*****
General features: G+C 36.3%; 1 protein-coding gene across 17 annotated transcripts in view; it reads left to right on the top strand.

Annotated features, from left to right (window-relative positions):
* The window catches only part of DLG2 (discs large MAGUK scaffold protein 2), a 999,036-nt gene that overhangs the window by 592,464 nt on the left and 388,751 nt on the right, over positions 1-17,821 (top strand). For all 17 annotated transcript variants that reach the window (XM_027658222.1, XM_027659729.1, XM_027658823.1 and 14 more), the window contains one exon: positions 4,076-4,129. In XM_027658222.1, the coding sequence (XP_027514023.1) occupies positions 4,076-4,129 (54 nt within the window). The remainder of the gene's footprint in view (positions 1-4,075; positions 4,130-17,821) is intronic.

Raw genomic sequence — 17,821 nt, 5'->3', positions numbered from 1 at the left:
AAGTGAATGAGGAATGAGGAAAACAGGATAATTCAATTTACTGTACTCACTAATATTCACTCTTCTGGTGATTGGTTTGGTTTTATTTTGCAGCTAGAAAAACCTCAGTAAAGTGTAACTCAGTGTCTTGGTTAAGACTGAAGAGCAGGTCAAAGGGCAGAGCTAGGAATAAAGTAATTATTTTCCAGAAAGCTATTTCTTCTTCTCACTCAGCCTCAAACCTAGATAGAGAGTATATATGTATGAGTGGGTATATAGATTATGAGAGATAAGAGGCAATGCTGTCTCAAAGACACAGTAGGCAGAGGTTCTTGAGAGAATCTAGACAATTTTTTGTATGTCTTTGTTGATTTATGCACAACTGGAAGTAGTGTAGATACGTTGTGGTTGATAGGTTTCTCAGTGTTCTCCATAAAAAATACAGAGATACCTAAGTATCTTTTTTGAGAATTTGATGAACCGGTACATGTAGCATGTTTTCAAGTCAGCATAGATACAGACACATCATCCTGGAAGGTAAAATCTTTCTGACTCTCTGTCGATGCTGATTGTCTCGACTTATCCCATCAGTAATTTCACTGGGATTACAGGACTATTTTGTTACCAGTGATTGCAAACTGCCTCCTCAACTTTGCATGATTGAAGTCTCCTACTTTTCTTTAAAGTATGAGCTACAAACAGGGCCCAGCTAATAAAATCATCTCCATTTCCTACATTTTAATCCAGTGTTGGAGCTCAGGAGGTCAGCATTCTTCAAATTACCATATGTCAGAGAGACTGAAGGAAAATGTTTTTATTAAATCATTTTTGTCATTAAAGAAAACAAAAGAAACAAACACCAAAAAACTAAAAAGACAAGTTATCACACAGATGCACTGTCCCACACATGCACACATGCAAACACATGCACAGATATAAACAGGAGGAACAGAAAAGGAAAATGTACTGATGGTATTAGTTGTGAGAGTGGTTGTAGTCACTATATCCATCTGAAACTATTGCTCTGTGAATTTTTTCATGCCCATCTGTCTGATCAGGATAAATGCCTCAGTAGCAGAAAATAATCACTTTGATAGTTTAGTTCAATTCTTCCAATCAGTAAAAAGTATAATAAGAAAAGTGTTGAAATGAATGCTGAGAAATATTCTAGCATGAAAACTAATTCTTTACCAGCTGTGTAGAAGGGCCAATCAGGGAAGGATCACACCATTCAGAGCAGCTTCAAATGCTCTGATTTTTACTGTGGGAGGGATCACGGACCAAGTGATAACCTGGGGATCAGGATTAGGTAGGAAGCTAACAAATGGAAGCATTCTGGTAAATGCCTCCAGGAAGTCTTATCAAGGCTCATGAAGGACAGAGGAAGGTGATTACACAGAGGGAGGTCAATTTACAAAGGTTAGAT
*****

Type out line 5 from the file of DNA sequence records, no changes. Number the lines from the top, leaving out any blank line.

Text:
AAGTGAATGAGGAATGAGGAAAACAGGATAATTCAATTTACTGTACTCACTAATATTCACTCTTCTGGTGATTGGTTTGGTTTTATTTTGCAGCTAGAAAAACCTCAGTAAAGTGTAACTCAGTGTCTTGGTTAAGACTGAAGAGCAGGTCAAAGGGCAGAGCTAGGAATAAAGTAATTATTTTCCAGAAAGCTATTTCTTCTTCTCACTCAGCCTCAAACCTAGATAGAGAGTATATATGTATGAGTGGGTATATAGATTATGAGAGATAAGAGGCAATGCTGTCTCAAAGACACAGTAGGCAGAGGTTCTTGAGAGAATCTAGACAATTTTTTGTATGTCTTTGTTGATTTATGCACAACTGGAAGTAGTGTAGATACGTTGTGGTTGATAGGTTTCTCAGTGTTCTCCATAAAAAATACAGAGATACCTAAGTATCTTTTTTGAGAATTTGATGAACCGGTACATGTAGCATGTTTTCAAGTCAGCATAGATACAGACACATCATCCTGGAAGGTAAAATCTTTCTGACTCTCTGTCGATGCTGATTGTCTCGACTTATCCCATCAGTAATTTCACTGGGATTACAGGACTATTTTGTTACCAGTGATTGCAAACTGCCTCCTCAACTTTGCATGATTGAAGTCTCCTACTTTTCTTTAAAGTATGAGCTACAAACAGGGCCCAGCTAATAAAATCATCTCCATTTCCTACATTTTAATCCAGTGTTGGAGCTCAGGAGGTCAGCATTCTTCAAATTACCATATGTCAGAGAGACTGAAGGAAAATGTTTTTATTAAATCATTTTTGTCATTAAAGAAAACAAAAGAAACAAACACCAAAAAACTAAAAAGACAAGTTATCACACAGATGCACTGTCCCACACATGCACACATGCAAACACATGCACAGATATAAACAGGAGGAACAGAAAAGGAAAATGTACTGATGGTATTAGTTGTGAGAGTGGTTGTAGTCACTATATCCATCTGAAACTATTGCTCTGTGAATTTTTTCATGCCCATCTGTCTGATCAGGATAAATGCCTCAGTAGCAGAAAATAATCACTTTGATAGTTTAGTTCAATTCTTCCAATCAGTAAAAAGTATAATAAGAAAAGTGTTGAAATGAATGCTGAGAAATATTCTAGCATGAAAACTAATTCTTTACCAGCTGTGTAGAAGGGCCAATCAGGGAAGGATCACACCATTCAGAGCAGCTTCAAATGCTCTGATTTTTACTGTGGGAGGGATCACGGACCAAGTGATAACCTGGGGATCAGGATTAGGTAGGAAGCTAACAAATGGAAGCATTCTGGTAAATGCCTCCAGGAAGTCTTATCAAGGCTCATGAAGGACAGAGGAAGGTGATTACACAGAGGGAGGTCAATTTACAAAGGTTAGAT